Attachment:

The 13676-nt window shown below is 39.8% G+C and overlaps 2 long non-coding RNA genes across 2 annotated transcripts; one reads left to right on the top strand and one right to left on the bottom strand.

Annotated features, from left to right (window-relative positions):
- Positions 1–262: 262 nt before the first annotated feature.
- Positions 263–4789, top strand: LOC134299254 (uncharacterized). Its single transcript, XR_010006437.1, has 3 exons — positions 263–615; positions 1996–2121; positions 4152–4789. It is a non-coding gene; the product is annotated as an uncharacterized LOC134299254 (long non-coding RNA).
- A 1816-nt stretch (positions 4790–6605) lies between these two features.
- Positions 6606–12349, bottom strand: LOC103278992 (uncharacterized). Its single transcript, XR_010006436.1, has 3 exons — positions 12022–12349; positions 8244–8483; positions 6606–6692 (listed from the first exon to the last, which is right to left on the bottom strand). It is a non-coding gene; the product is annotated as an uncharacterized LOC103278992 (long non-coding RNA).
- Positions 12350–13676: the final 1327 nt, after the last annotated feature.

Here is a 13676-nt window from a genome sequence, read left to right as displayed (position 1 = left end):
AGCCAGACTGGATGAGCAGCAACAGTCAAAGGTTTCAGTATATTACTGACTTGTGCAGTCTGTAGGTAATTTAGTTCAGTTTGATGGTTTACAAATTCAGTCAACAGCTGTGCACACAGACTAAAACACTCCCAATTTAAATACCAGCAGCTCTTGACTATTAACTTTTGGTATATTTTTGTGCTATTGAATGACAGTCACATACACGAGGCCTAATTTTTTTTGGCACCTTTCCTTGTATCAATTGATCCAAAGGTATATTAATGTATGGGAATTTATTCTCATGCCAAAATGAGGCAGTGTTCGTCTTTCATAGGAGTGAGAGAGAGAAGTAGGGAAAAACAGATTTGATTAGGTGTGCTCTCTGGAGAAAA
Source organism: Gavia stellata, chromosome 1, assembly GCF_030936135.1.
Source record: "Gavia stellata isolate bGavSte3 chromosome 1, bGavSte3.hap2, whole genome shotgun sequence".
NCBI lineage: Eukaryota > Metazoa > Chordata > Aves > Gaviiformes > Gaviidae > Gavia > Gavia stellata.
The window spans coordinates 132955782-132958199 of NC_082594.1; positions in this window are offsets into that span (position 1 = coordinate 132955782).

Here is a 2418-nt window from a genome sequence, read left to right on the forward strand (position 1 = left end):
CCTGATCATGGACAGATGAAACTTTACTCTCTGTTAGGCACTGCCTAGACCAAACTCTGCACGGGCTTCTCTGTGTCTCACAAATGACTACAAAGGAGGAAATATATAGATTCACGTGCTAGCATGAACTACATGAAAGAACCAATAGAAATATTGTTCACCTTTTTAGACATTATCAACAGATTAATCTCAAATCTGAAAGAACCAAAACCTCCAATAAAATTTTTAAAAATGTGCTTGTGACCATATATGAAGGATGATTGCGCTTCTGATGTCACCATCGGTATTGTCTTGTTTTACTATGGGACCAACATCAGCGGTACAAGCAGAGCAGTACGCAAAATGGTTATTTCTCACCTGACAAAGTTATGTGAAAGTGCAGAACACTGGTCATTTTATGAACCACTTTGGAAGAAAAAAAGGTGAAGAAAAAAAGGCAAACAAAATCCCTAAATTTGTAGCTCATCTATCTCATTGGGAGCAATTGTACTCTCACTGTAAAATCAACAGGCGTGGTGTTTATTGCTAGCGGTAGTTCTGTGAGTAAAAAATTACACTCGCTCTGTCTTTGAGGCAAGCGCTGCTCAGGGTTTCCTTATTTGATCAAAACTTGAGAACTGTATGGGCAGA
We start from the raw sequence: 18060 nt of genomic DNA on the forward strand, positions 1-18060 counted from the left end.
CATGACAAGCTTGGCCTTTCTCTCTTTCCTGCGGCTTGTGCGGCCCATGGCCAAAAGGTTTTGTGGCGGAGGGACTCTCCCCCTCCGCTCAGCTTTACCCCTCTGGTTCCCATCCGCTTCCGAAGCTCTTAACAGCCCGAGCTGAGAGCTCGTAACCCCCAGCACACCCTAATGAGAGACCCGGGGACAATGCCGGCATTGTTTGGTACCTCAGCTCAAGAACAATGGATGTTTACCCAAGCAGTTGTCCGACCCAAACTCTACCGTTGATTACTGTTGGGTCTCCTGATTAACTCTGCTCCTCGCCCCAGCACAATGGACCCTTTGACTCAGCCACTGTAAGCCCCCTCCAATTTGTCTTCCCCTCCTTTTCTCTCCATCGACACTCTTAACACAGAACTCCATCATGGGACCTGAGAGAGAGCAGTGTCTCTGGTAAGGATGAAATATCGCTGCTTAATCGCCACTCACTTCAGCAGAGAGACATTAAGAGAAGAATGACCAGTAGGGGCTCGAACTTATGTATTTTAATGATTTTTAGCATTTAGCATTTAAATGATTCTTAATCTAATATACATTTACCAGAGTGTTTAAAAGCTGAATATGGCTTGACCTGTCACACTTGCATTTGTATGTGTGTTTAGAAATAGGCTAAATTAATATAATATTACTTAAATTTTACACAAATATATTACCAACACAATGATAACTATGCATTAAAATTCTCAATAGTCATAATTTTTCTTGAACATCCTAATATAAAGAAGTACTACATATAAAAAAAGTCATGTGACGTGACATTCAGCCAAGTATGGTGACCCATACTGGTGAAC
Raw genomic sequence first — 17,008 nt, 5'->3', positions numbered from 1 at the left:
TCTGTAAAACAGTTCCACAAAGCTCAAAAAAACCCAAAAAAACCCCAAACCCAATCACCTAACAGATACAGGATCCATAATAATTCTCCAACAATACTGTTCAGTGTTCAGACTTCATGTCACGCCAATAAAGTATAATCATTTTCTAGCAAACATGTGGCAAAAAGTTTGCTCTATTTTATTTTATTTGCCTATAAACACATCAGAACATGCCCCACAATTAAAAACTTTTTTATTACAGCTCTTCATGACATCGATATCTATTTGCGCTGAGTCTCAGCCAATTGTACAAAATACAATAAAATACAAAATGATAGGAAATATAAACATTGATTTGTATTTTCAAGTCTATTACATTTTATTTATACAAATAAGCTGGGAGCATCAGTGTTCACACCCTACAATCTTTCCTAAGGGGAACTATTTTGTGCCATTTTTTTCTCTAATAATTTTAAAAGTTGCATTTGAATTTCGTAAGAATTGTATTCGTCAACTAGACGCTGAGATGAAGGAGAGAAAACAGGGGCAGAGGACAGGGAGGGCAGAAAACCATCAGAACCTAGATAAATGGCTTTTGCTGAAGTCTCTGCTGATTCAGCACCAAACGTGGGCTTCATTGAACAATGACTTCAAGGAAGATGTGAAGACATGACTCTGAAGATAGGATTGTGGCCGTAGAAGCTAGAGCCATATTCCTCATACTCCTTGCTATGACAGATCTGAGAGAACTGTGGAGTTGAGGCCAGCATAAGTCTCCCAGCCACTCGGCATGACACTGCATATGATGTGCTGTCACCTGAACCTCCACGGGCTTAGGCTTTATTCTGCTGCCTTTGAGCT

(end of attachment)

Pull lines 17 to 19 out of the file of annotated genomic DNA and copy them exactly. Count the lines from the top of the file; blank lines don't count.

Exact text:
CATGACAAGCTTGGCCTTTCTCTCTTTCCTGCGGCTTGTGCGGCCCATGGCCAAAAGGTTTTGTGGCGGAGGGACTCTCCCCCTCCGCTCAGCTTTACCCCTCTGGTTCCCATCCGCTTCCGAAGCTCTTAACAGCCCGAGCTGAGAGCTCGTAACCCCCAGCACACCCTAATGAGAGACCCGGGGACAATGCCGGCATTGTTTGGTACCTCAGCTCAAGAACAATGGATGTTTACCCAAGCAGTTGTCCGACCCAAACTCTACCGTTGATTACTGTTGGGTCTCCTGATTAACTCTGCTCCTCGCCCCAGCACAATGGACCCTTTGACTCAGCCACTGTAAGCCCCCTCCAATTTGTCTTCCCCTCCTTTTCTCTCCATCGACACTCTTAACACAGAACTCCATCATGGGACCTGAGAGAGAGCAGTGTCTCTGGTAAGGATGAAATATCGCTGCTTAATCGCCACTCACTTCAGCAGAGAGACATTAAGAGAAGAATGACCAGTAGGGGCTCGAACTTATGTATTTTAATGATTTTTAGCATTTAGCATTTAAATGATTCTTAATCTAATATACATTTACCAGAGTGTTTAAAAGCTGAATATGGCTTGACCTGTCACACTTGCATTTGTATGTGTGTTTAGAAATAGGCTAAATTAATATAATATTACTTAAATTTTACACAAATATATTACCAACACAATGATAACTATGCATTAAAATTCTCAATAGTCATAATTTTTCTTGAACATCCTAATATAAAGAAGTACTACATATAAAAAAAGTCATGTGACGTGACATTCAGCCAAGTATGGTGACCCATACTGGTGAAC
Raw genomic sequence first — 17,008 nt, 5'->3', positions numbered from 1 at the left:
TCTGTAAAACAGTTCCACAAAGCTCAAAAAAACCCAAAAAAACCCCAAACCCAATCACCTAACAGATACAGGATCCATAATAATTCTCCAACAATACTGTTCAGTGTTCAGACTTCATGTCACGCCAATAAAGTATAATCATTTTCTAGCAAACATGTGGCAAAAAGTTTGCTCTATTTTATTTTATTTGCCTATAAACACATCAGAACATGCCCCACAATTAAAAACTTTTTTATTACAGCTCTTCATGACATCGATATCTATTTGCGCTGAGTCTCAGCCAATTGTACAAAATACAATAAAATACAAAATGATAGGAAATATAAACATTGATTTGTATTTTCAAGTCTATTACATTTTATTTATACAAATAAGCTGGGAGCATCAGTGTTCACACCCTACAATCTTTCCTAAGGGGAACTATTTTGTGCCATTTTTTTCTCTAATAATTTTAAAAGTTGCATTTGAATTTCGTAAGAATTGTATTCGTCAACTAGACGCTGAGATGAAGGAGAGAAAACAGGGGCAGAGGACAGGGAGGGCAGAAAACCATCAGAACCTAGATAAATGGCTTTTGCTGAAGTCTCTGCTGATTCAGCACCAAACGTGGGCTTCATTGAACAATGACTTCAAGGAAGATGTGAAGACATGACTCTGAAGATAGGATTGTGGCCGTAGAAGCTAGAGCCATATTCCTCATACTCCTTGCTATGACAGATCTGAGAGAACTGTGGAGTTGAGGCCAGCATAAGTCTCCCAGCCACTCGGCATGACACTGCATATGATGTGCTGTCACCTGAACCTCCACGGGCTTAGGCTTTATTCTGCTGCCTTTGAGCT